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  5. Ilan Voyager
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    Ilan Voyager Senior Member

    Behavior of the pilot boat in rather rough weather. Compare with the ordinary planing boats able of 30 knots. Note the very little spray and the constant attitude. Note also the steadiness of the track, seeming impervious to the effect of the waves. I bet that the Australian pilots are happy.
     
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  6. comfisherman
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    comfisherman Senior Member

    Clearly being adopted in brittany, granted those videos seem pretty similar to all the pilot boat adds I've seen.

    The boats I've posted with exception of the navale Atlantiqe vessel in the middle picture are clearly in the displacement zone of craft. The middle boat was sold as a semi displacement craft but in practice clearly ran at hull speed. And is advertised as such on a brokerage website. Guessing by the addition of the large foil stabilizer, its not a flawless seakeeping design.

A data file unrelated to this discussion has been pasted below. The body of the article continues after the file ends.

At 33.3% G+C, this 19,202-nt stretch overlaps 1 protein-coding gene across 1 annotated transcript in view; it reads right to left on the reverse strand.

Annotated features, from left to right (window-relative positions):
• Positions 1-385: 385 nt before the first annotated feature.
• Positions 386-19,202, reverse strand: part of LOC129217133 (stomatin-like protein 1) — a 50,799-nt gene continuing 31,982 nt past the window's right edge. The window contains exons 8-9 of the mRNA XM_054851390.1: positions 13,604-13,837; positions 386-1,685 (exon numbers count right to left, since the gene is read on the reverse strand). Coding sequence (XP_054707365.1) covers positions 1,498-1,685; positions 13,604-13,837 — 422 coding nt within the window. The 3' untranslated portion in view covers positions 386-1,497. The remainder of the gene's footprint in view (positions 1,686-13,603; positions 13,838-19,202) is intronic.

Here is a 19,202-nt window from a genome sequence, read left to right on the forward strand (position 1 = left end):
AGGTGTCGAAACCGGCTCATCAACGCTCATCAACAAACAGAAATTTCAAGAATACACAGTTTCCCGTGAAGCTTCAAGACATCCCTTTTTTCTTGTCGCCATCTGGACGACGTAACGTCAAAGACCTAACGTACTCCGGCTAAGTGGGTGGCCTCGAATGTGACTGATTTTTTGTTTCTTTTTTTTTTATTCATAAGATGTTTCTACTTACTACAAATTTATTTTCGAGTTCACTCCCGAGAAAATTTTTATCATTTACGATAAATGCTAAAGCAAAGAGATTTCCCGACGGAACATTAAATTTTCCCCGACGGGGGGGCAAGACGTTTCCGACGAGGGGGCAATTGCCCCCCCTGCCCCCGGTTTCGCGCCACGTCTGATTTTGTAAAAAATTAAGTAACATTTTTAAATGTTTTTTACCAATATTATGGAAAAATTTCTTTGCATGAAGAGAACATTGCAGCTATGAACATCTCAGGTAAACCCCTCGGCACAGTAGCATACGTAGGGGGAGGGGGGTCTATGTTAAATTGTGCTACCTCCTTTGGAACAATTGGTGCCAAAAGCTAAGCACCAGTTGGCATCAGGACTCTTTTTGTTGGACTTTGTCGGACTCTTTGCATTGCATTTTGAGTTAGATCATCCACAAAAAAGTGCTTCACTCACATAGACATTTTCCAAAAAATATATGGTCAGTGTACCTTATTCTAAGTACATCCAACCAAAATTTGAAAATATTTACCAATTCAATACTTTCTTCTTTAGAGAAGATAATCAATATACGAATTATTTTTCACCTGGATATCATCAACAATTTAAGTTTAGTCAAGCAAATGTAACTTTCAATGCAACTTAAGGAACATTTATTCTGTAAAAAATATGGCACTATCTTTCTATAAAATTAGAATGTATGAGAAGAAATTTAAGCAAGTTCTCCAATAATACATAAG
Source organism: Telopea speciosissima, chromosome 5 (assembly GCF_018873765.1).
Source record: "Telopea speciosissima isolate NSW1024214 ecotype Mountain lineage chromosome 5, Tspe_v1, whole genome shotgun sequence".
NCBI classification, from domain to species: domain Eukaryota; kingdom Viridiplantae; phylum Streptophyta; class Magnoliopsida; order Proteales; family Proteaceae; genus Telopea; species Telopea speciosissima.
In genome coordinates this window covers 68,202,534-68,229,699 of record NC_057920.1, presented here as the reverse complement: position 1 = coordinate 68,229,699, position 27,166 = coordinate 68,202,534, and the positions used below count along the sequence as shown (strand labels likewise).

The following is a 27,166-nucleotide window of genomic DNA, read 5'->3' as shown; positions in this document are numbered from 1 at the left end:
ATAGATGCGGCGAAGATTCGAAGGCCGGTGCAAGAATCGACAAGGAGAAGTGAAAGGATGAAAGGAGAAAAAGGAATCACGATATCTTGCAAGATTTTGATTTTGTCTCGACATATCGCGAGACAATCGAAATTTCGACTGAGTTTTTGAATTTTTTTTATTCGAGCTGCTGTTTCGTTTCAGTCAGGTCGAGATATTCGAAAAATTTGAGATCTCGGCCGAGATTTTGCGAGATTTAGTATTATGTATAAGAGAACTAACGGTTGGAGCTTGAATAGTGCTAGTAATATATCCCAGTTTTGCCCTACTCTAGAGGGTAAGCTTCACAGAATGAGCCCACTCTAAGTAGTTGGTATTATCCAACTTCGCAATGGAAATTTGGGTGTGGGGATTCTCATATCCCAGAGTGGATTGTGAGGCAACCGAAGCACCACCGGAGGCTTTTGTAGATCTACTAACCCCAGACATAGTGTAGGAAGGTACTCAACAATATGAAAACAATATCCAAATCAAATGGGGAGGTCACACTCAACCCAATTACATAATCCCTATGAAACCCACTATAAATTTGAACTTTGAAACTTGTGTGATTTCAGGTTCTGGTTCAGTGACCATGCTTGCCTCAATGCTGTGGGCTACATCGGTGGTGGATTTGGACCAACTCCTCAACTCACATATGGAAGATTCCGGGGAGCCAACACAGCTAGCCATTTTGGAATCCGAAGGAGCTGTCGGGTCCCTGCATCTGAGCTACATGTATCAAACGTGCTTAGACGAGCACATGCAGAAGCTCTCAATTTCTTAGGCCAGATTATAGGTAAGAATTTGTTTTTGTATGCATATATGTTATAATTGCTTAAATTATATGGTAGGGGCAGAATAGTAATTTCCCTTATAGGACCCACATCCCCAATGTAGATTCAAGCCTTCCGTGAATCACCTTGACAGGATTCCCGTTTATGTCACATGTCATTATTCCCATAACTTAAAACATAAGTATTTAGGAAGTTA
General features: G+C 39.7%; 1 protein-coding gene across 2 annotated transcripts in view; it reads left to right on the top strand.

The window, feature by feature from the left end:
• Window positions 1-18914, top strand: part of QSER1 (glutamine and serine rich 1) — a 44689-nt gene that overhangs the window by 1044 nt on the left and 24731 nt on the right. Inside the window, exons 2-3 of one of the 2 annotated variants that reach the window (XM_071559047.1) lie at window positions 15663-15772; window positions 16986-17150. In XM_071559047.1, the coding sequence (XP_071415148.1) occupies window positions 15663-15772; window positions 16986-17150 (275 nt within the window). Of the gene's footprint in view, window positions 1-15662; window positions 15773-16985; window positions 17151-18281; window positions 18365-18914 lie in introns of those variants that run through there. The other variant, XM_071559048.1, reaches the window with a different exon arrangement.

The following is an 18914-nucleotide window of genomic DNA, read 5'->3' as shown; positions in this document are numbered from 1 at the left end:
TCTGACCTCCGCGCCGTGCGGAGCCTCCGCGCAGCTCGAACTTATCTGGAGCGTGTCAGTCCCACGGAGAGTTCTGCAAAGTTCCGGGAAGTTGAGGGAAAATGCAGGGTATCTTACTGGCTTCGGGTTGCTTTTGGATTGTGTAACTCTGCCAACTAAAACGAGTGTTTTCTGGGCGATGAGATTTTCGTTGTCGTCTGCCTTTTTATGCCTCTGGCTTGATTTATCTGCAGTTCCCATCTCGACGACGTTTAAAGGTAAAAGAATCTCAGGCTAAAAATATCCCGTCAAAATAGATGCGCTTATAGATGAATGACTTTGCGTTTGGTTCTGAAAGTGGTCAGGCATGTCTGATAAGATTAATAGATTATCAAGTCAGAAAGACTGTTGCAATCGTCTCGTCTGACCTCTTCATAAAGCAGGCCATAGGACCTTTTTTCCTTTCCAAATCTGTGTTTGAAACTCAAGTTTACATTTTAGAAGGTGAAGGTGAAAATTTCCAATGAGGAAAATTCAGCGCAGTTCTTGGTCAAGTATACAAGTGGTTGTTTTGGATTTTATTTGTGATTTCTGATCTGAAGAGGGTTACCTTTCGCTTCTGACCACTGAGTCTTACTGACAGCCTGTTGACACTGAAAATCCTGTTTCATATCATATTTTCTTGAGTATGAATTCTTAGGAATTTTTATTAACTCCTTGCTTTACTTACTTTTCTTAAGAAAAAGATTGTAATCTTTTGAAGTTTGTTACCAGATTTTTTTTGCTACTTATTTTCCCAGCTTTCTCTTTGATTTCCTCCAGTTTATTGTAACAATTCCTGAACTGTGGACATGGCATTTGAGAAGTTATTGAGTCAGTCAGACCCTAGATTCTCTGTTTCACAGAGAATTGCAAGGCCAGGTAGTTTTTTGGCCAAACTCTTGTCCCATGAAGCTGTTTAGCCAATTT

While I'd prefer to not be dismissive of the pilot boats, I've known a few over the years. Cannot remember any who didn't love each and every new pilot boat they got, regardless of design. To me it was a testament of how fast the quality of engines, hulls, suspension seats, and other ergonomics were progressing.

    Looks like the French Canadian builders have built a few displacement style boats of the basic design. Considering the boat building boom 12-20 in that region it accounts for very few total boats built.

    The trefjar boats in Norway seem to be of a similar design but still err on the planing or at least semi planing side of the equation. Even the new boats from them have ditched the extreme bulb and boat for what amounts to a vertical bowstem ala the novi boat style.


    My interest lies more in the end of the spectrum of the displacement, or boats with highly variable displacement boats.
    like this one
    Ferarri-style trawler design for French owners - FiskerForum